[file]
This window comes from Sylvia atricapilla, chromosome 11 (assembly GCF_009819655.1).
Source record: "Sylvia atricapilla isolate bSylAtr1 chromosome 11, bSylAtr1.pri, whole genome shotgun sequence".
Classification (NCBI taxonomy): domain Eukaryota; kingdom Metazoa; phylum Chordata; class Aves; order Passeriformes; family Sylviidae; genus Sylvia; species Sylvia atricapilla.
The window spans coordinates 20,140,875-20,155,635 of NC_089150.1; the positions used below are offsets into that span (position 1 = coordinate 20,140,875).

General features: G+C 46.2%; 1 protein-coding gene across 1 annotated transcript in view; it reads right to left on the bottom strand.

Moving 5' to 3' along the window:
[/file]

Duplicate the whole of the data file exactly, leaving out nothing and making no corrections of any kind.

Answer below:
This window comes from Sylvia atricapilla, chromosome 11 (assembly GCF_009819655.1).
Source record: "Sylvia atricapilla isolate bSylAtr1 chromosome 11, bSylAtr1.pri, whole genome shotgun sequence".
Classification (NCBI taxonomy): domain Eukaryota; kingdom Metazoa; phylum Chordata; class Aves; order Passeriformes; family Sylviidae; genus Sylvia; species Sylvia atricapilla.
The window spans coordinates 20,140,875-20,155,635 of NC_089150.1; the positions used below are offsets into that span (position 1 = coordinate 20,140,875).

General features: G+C 46.2%; 1 protein-coding gene across 1 annotated transcript in view; it reads right to left on the bottom strand.

Moving 5' to 3' along the window: